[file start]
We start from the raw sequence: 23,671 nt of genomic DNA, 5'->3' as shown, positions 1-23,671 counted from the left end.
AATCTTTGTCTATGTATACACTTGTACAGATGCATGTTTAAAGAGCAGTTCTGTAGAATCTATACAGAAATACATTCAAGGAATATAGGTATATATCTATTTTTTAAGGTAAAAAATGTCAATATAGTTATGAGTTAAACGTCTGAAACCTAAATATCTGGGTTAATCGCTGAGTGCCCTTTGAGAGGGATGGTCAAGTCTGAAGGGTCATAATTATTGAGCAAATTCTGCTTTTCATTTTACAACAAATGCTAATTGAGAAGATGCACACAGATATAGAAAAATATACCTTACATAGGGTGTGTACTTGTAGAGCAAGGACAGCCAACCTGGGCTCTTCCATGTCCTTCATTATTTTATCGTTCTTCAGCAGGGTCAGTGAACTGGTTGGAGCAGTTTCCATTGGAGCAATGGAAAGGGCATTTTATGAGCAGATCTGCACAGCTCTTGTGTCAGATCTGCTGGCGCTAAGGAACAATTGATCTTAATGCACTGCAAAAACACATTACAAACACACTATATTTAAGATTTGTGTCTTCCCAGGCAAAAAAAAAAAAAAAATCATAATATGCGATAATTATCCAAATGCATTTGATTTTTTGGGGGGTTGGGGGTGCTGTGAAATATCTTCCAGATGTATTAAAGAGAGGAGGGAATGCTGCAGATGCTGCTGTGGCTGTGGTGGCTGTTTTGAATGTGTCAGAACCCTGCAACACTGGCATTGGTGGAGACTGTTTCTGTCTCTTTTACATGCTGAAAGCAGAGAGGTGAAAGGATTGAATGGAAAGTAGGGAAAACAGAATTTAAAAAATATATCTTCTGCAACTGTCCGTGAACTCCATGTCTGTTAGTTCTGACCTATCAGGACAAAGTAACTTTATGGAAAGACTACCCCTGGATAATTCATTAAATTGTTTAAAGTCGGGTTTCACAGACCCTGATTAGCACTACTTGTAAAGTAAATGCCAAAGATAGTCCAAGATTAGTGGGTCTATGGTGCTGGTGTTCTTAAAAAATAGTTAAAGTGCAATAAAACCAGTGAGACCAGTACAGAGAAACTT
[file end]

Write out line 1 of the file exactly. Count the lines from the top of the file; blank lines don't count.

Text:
We start from the raw sequence: 23,671 nt of genomic DNA, 5'->3' as shown, positions 1-23,671 counted from the left end.